The U.S. Court of Appeals gave the go-ahead yesterday to President Carter's crackdown on Iranian students in the United States and overruled a lower court decision that had prohibited the government from deporting any of the students.
The appeals court decision held that the crackdown, ordered by President Carter on Nov. 10, was a legitimate exercise of the president's constitutional power to conduct foreign affairs without interference from the courts.
"The present controversy involving Iranian students in the United States lies in the field of our country's foreign affairs and implicates matters over which the president has direct constitutional authority," the three-judge appeals court panel said.
"...It is not the business of courts to pass judgement on the decisions of the president in the field of foreign policy. Judges are not expert in that field and they lack the information necessary for the formation of an opinion.
"The president on the other hand, has the opportunity of knowing the conditions which prevail in foreign countries, he has his confidential sources of information and his agents in the form of diplomatic, consular and other officials," the panel said.
The immediate impact of yesterday's ruling was not expected to be extensive. Although the appeals court had prohibited the Immigration and Naturalization Service from ordering any deportations of Iranian students found to be in the United States illegally, it had permitted the agency to continue gathering information about the students.
Attorneys for the Iranian students said yesterday they will request a hearing today by the full Court of Appeals and may take the case to the Supreme Court.
U.S. Justice Department officials said yesterday that 54,486 Iranian students have reported to immigration officials so far and 6,444 were found to be in violation of their visas and were candidates for deportation.
In addition, 823 Iranian students have been permitted to leave the United States voluntarily, 47 have applied for asylum and 10 were deported before the original prohibition by U.S. District Court Judge Joyce Hens Green on Dec. 11.
At a press conference after yesterday's court decision, Attorney General Benjamin Civiletti adopted a moderate tone, saying that the examination of Iranian students would continue "with the hearings and with the due process requirements which apply (and) to which all Iranian students . . . have a right."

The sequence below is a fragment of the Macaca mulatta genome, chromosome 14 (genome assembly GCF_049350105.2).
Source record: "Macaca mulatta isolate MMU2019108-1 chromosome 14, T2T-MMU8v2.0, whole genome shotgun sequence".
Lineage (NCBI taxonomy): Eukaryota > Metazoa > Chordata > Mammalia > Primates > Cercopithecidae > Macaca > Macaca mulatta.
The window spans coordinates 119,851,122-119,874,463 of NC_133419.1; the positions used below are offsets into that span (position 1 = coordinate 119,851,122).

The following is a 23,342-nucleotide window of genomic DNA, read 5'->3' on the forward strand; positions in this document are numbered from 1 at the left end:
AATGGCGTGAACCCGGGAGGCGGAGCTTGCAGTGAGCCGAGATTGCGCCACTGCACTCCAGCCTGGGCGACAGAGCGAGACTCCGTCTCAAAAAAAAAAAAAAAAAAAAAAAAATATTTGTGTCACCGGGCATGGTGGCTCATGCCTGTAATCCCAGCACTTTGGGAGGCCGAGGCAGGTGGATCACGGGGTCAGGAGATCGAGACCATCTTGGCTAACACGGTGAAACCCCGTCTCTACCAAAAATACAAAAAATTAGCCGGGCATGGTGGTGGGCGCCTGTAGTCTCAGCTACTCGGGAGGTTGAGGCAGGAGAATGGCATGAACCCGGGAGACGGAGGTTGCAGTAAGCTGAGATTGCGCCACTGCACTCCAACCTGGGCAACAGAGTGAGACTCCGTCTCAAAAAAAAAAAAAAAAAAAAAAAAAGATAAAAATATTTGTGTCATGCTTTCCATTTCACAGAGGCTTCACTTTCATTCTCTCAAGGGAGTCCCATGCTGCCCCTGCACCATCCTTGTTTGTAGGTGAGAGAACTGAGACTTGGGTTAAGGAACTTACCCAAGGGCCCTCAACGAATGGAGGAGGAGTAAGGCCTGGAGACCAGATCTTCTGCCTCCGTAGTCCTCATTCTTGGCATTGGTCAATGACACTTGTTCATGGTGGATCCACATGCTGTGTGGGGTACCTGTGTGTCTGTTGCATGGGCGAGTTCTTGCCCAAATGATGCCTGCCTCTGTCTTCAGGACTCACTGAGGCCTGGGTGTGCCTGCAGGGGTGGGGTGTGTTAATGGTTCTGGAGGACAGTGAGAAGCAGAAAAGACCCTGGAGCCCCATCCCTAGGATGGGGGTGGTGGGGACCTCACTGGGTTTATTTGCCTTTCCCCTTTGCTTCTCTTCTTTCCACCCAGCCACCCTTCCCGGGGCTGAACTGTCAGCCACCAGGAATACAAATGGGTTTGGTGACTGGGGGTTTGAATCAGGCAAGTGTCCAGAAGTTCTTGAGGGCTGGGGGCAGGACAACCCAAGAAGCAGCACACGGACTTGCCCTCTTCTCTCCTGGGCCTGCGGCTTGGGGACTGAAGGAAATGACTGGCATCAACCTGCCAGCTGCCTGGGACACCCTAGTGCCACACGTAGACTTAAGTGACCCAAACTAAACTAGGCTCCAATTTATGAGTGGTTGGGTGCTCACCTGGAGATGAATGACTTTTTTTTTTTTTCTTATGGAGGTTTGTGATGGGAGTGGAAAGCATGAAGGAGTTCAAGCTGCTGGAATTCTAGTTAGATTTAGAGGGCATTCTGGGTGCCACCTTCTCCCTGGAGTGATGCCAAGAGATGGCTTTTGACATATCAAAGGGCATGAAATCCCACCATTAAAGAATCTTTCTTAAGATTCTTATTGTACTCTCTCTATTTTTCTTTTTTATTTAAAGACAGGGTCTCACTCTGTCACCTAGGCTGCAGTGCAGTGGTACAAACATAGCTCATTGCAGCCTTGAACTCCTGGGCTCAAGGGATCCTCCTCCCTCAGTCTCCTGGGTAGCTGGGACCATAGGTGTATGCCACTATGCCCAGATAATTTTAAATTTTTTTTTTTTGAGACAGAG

Civiletti said he could not speculate on how many students will eventually be deported, but he said that 500 to 1,000 will probably leave the country during the next few months.
He said most of these would be voluntary departures. Most of the students who have been found to be here illegally, he said, would remain here because:
A "substantial number" have sought political asylum.
Others can cite "humanitarian goals which would justify" their remaining, such as completing school or being married to a legal Iranian resident here.
Others are "illegal" only in the sense of small technical violations, such as changing from one college to another and failing to register this fact. s
INS Officials said yesterday they were not sure what they would do next.
"We haven't made any plans beyond the ruling," one official said. "we don't know what the next step will be."
Judge George E. MacKinnon, Roger Robb and Edward A. Tamm, who composed the appellate panel, said they found no basis for Judge Green's conclusion that the immigration agency's reporting requirements for Iranian students were unconstitutional.
"Distinctions on the basis of nationality may be drawn in the immigration field by the Congress or the executive," the judges said, "So long as such distinctions are not wholly irrational, they must be sustained."